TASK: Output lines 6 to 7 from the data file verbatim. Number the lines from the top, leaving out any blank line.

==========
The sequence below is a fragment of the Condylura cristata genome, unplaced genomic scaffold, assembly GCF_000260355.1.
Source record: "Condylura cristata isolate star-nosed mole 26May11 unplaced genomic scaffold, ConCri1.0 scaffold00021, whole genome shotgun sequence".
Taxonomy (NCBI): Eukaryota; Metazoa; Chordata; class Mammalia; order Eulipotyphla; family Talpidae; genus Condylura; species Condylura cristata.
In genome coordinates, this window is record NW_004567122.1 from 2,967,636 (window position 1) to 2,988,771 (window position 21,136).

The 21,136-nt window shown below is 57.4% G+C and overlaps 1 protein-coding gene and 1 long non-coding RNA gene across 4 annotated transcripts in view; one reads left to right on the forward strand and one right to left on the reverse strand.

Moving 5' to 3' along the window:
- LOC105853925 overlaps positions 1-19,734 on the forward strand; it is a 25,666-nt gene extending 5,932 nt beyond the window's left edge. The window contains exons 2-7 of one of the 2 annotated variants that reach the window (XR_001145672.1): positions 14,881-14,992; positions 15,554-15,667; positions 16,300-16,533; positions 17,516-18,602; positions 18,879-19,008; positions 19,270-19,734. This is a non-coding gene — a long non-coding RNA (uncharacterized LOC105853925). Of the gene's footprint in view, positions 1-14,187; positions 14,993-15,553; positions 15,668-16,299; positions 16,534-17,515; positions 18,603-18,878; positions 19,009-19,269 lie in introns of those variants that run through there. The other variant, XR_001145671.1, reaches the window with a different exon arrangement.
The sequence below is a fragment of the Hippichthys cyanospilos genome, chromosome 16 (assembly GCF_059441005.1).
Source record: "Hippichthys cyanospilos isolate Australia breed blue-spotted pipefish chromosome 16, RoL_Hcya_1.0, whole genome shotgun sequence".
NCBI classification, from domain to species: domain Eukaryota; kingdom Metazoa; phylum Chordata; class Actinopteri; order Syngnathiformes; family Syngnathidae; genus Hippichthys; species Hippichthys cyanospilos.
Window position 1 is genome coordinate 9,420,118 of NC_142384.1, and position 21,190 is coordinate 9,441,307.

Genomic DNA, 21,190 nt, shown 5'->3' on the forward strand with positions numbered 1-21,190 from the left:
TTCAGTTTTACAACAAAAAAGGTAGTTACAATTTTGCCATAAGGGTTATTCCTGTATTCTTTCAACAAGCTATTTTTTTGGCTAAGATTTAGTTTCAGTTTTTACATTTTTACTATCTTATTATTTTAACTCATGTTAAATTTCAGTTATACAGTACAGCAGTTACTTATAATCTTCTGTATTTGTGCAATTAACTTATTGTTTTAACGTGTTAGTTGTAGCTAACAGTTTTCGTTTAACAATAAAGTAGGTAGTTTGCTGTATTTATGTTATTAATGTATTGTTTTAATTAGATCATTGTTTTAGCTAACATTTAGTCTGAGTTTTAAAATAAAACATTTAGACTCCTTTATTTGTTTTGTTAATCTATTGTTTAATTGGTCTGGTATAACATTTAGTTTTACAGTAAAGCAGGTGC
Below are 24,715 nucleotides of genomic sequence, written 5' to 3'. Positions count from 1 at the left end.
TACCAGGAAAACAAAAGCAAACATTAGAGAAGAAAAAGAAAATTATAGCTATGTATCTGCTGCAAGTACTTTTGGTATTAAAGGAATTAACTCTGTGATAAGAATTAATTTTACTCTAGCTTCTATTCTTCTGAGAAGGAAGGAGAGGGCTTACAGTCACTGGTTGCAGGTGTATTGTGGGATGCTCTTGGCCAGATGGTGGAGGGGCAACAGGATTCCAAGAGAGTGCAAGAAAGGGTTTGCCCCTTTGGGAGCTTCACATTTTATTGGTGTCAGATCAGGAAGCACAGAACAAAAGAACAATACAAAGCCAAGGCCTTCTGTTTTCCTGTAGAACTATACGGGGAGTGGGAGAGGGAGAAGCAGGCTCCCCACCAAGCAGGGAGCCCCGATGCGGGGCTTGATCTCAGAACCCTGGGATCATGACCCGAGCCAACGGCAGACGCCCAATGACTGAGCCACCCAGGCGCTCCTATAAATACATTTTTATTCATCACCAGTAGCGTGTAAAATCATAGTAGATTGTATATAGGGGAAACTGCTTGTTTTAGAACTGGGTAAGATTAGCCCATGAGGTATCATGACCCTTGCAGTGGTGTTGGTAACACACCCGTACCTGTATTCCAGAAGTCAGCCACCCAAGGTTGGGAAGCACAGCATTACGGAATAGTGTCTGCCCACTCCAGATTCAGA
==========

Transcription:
Moving 5' to 3' along the window:
- LOC105853925 overlaps positions 1-19,734 on the forward strand; it is a 25,666-nt gene extending 5,932 nt beyond the window's left edge. The window contains exons 2-7 of one of the 2 annotated variants that reach the window (XR_001145672.1): positions 14,881-14,992; positions 15,554-15,667; positions 16,300-16,533; positions 17,516-18,602; positions 18,879-19,008; positions 19,270-19,734. This is a non-coding gene — a long non-coding RNA (uncharacterized LOC105853925). Of the gene's footprint in view, positions 1-14,187; positions 14,993-15,553; positions 15,668-16,299; positions 16,534-17,515; positions 18,603-18,878; positions 19,009-19,269 lie in introns of those variants that run through there. The other variant, XR_001145671.1, reaches the window with a different exon arrangement.